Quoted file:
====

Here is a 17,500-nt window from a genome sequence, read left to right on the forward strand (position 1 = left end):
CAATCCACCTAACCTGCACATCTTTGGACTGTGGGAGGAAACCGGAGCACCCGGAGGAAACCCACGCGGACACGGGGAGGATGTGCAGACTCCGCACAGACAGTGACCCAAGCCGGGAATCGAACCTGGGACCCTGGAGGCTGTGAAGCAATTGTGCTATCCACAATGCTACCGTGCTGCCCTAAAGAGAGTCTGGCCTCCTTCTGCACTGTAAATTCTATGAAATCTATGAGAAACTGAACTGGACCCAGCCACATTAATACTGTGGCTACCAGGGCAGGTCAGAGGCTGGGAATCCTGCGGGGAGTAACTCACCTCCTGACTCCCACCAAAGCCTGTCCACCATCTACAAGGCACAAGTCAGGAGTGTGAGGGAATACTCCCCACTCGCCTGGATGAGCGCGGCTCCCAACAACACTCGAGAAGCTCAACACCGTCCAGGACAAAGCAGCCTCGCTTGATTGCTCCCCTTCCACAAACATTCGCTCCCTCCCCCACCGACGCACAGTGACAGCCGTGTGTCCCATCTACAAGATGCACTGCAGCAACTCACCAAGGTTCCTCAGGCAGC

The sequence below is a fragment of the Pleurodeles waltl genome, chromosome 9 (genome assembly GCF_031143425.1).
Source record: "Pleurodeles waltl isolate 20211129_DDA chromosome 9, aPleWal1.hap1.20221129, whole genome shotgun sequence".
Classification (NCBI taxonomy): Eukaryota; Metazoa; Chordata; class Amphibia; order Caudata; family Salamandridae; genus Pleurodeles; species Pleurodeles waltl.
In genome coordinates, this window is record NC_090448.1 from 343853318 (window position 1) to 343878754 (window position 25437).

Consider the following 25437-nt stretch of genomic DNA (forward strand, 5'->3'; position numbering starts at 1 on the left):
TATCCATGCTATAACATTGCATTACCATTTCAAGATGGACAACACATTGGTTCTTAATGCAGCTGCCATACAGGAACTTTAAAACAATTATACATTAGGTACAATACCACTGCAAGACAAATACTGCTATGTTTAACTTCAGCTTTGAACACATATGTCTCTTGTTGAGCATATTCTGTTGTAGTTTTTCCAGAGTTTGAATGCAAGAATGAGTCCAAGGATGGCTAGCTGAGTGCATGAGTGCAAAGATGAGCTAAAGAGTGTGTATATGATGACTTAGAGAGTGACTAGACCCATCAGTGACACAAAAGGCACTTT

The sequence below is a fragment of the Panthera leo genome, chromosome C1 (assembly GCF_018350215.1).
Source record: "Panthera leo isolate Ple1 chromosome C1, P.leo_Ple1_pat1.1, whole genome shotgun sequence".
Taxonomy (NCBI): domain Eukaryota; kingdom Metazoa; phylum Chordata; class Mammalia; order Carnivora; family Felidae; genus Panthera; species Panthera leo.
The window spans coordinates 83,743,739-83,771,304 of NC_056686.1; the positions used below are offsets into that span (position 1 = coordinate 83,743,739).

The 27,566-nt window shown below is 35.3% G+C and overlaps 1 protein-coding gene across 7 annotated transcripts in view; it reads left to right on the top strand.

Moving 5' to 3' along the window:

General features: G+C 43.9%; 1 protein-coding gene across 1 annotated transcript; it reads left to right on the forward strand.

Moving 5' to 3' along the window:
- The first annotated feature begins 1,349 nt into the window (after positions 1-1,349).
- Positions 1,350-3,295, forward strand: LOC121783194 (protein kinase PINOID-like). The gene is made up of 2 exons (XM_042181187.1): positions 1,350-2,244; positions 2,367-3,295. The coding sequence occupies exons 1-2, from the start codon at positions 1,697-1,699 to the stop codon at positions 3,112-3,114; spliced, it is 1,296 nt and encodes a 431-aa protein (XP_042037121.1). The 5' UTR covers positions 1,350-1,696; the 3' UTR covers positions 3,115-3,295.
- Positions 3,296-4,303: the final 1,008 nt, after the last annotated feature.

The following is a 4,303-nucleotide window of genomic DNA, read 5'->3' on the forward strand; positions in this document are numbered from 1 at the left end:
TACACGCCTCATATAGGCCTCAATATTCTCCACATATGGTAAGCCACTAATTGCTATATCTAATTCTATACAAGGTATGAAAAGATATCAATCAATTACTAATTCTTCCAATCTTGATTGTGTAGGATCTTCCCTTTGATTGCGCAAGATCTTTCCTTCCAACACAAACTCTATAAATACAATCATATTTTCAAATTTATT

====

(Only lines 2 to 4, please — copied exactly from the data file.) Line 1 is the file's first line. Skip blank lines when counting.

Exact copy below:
CAATCCACCTAACCTGCACATCTTTGGACTGTGGGAGGAAACCGGAGCACCCGGAGGAAACCCACGCGGACACGGGGAGGATGTGCAGACTCCGCACAGACAGTGACCCAAGCCGGGAATCGAACCTGGGACCCTGGAGGCTGTGAAGCAATTGTGCTATCCACAATGCTACCGTGCTGCCCTAAAGAGAGTCTGGCCTCCTTCTGCACTGTAAATTCTATGAAATCTATGAGAAACTGAACTGGACCCAGCCACATTAATACTGTGGCTACCAGGGCAGGTCAGAGGCTGGGAATCCTGCGGGGAGTAACTCACCTCCTGACTCCCACCAAAGCCTGTCCACCATCTACAAGGCACAAGTCAGGAGTGTGAGGGAATACTCCCCACTCGCCTGGATGAGCGCGGCTCCCAACAACACTCGAGAAGCTCAACACCGTCCAGGACAAAGCAGCCTCGCTTGATTGCTCCCCTTCCACAAACATTCGCTCCCTCCCCCACCGACGCACAGTGACAGCCGTGTGTCCCATCTACAAGATGCACTGCAGCAACTCACCAAGGTTCCTCAGGCAGC

The sequence below is a fragment of the Pleurodeles waltl genome, chromosome 9 (genome assembly GCF_031143425.1).
Source record: "Pleurodeles waltl isolate 20211129_DDA chromosome 9, aPleWal1.hap1.20221129, whole genome shotgun sequence".